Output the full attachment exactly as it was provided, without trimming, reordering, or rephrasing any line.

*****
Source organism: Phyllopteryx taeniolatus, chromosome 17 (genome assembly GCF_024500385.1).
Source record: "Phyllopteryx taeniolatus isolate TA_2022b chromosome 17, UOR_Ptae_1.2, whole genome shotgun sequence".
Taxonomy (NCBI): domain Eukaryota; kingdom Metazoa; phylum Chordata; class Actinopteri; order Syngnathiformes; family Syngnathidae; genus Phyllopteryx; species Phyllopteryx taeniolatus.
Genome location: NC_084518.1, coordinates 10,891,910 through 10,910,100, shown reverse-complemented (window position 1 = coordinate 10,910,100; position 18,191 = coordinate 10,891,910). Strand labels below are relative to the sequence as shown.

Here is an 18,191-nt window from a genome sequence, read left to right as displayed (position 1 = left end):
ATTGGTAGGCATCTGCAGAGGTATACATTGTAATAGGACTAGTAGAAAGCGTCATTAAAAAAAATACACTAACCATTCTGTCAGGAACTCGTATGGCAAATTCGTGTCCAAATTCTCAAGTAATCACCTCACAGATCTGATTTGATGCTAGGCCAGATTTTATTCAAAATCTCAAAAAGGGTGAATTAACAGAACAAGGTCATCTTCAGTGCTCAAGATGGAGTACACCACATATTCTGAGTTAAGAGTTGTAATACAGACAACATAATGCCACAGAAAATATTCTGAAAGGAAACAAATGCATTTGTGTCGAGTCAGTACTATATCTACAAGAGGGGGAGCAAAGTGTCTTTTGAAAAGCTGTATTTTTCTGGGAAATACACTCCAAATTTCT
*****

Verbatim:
Source organism: Phyllopteryx taeniolatus, chromosome 17 (genome assembly GCF_024500385.1).
Source record: "Phyllopteryx taeniolatus isolate TA_2022b chromosome 17, UOR_Ptae_1.2, whole genome shotgun sequence".
Taxonomy (NCBI): domain Eukaryota; kingdom Metazoa; phylum Chordata; class Actinopteri; order Syngnathiformes; family Syngnathidae; genus Phyllopteryx; species Phyllopteryx taeniolatus.
Genome location: NC_084518.1, coordinates 10,891,910 through 10,910,100, shown reverse-complemented (window position 1 = coordinate 10,910,100; position 18,191 = coordinate 10,891,910). Strand labels below are relative to the sequence as shown.

Here is an 18,191-nt window from a genome sequence, read left to right as displayed (position 1 = left end):
ATTGGTAGGCATCTGCAGAGGTATACATTGTAATAGGACTAGTAGAAAGCGTCATTAAAAAAAATACACTAACCATTCTGTCAGGAACTCGTATGGCAAATTCGTGTCCAAATTCTCAAGTAATCACCTCACAGATCTGATTTGATGCTAGGCCAGATTTTATTCAAAATCTCAAAAAGGGTGAATTAACAGAACAAGGTCATCTTCAGTGCTCAAGATGGAGTACACCACATATTCTGAGTTAAGAGTTGTAATACAGACAACATAATGCCACAGAAAATATTCTGAAAGGAAACAAATGCATTTGTGTCGAGTCAGTACTATATCTACAAGAGGGGGAGCAAAGTGTCTTTTGAAAAGCTGTATTTTTCTGGGAAATACACTCCAAATTTCT